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Autism Public Health Lecture Series

The signature event of the Autism Institute is the annual Autism & Public Health Lecture, a speaker series that brings top researchers to Philadelphia to talk about the latest in public health research on autism. Lectures are always open to the wider community and offer researchers the opportunity to engage with a general audience on the implications of their research.

Improving Autism Public Health through the use of a Biosciences Toolkit

Christine Ladd-Acosta, PhD Johns Hopkins Bloomberg School of Public Health Associate Professor and Director of Genetics, Department of Epidemiology with Mental Health Joint Appointment Vice Director, Wendy Klag Center for Autism and Developmental Disabilities Associate Director for Epigenomics, Environmental influences on Child Health Outcomes (ECHO) Program Data Analysis Center

Tuesday, March 21, 2023 3 - 5PM

The most recent estimates from the Autism and Developmental Disabilities Monitoring (ADDM) Network from 2018 show that 1 in 44 children, aged 8 years old, have autism spectrum disorder (ASD). Additionally, it is estimated that there are over 5 million autistic adults in the United States. Autistic persons experience poorer health and long term outcomes, across the lifespan, compared to non-autistic persons. However, we still don’t fully understand the biologic differences and environments that contribute to these challenges. We seek to improve these outcomes through the identification of biological factors that could be acted upon (e.g.,  the ways our bodies fight infection, environmental factors that can be changed, and the development of tools that will help us predict short and long term outcomes). In this talk, I will discuss how we can use biologic tools such as measures of our genetic makeup and how our genes work to advance our understanding of the biology, environments, and outcomes in autism. The ultimate goal is to use this knowledge in real-world steps to improve the health and well-being of individuals on the autism spectrum and their communities.

Doing Our Best for Every Child: What Can We Do Today?

Sally J. Rogers, Ph.D., Professor Emeritus, Department of Psychiatry and Behavioral Sciences, the MIND Institute at the University of California, Davis

Thursday, March 24, 2022 3 - 5PM

Sally J. Rogers

Research conducted over the past 30 years has changed our understanding about autistic children’s early developmental potential and it has given all of us principles, practices, and tools for realizing that potential. However, only a small proportion of children and families actually receive the kinds of support that they need and that we could provide right now with existing funding and services. Understanding the impediments that limit us and using existing resources to their best advantage could increase the quality of early intervention for young autistic children and their families in every community. In this talk we will discuss the resources we have, the impediments that we face, and actions for families, service deliverers, administrators, and communities that could be implemented now, in a range of communities, to improve our supports for every young child with autism.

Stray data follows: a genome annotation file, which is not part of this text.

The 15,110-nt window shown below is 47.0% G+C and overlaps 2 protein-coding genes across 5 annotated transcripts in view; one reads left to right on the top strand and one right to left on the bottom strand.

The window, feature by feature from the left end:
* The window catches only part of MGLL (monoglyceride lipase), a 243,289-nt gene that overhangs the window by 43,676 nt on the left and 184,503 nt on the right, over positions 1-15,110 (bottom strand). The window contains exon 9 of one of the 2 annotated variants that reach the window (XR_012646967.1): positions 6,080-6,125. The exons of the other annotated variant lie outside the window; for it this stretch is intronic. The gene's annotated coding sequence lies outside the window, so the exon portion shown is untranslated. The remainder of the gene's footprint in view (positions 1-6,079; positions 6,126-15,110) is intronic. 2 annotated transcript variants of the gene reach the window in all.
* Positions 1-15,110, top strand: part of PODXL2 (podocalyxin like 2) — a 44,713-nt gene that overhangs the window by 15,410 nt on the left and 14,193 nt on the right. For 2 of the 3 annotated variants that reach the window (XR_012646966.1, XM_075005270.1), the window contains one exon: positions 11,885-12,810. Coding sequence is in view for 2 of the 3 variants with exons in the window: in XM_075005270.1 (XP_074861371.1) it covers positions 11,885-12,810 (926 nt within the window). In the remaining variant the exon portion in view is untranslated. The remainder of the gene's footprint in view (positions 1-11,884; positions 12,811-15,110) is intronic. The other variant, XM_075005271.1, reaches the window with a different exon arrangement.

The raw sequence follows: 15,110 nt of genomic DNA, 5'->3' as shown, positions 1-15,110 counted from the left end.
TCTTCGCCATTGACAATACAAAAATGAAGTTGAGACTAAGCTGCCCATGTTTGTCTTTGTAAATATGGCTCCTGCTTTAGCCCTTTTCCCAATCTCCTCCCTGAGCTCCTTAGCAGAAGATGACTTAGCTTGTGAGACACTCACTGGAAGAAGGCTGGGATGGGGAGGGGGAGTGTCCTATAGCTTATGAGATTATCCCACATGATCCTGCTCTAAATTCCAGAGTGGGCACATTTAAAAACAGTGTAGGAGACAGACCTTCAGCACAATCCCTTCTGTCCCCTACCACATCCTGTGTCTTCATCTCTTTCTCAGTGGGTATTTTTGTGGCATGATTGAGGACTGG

A recording of the talk is available online.


Nothing About Us without Us: Autistic People Shaping Research and Policy About Our Lives

Julia Bascom, Executive Director of the Autistic Self Advocacy Network with a welcome from the office of Mayor Jim Kenney and introductory remarks from the office of Senator Bob Casey, Jr.

Tuesday, December 1, 2020 11AM - 1PM


Julia Bascom

Julia Bascom will provide an overview of the autistic self-advocacy movement, and describe the purpose, process, and ethical necessity of participatory policymaking and research. Drawing on ASAN’s work, she will lay out what a policy and research agenda informed by autistic people themselves would entail, and how to get there.


Slides from the talk are available here.
A real time transcript of the lecture is available here.
A recording of the talk is available online.

The Epidemiology of Autism: Investigating Perinatal Risk Factors

Dr. Lisa Croen, Director, Kaiser Permanente Northern California

March 27, 2019 - Behrakis Grand Hall, Drexel University

Dr. Lisa Croen

Although the initial manifestations of autism spectrum disorders typically do not appear until several months or years after a child is born, the results of research studies conducted over the past 50 years provide overwhelming evidence that factors operating around the time of pregnancy and birth are at play. Epidemiologic studies have played a crucial role in the identification of perinatal risk factors for autism, and in directing basic science studies focused on elucidating underlying biologic mechanisms. In this talk, the process by which epidemiologists go about studying perinatal risk factors for autism spectrum disorders will be described. Findings from recent studies investigating environmental exposures, genetic factors, and their interplay, will illustrate different approaches and study designs. Studies utilizing biospecimens collected from expectant mothers and their newborns and investigating the role of immune system function in autism will be highlighted.

Slides from Dr. Croen's talk are available here.
A recording of the talk is available to watch online.

Improving Access to Evidence-Based Care in Autism

Dr. Aubyn Stahmer, UC Davis MIND Institute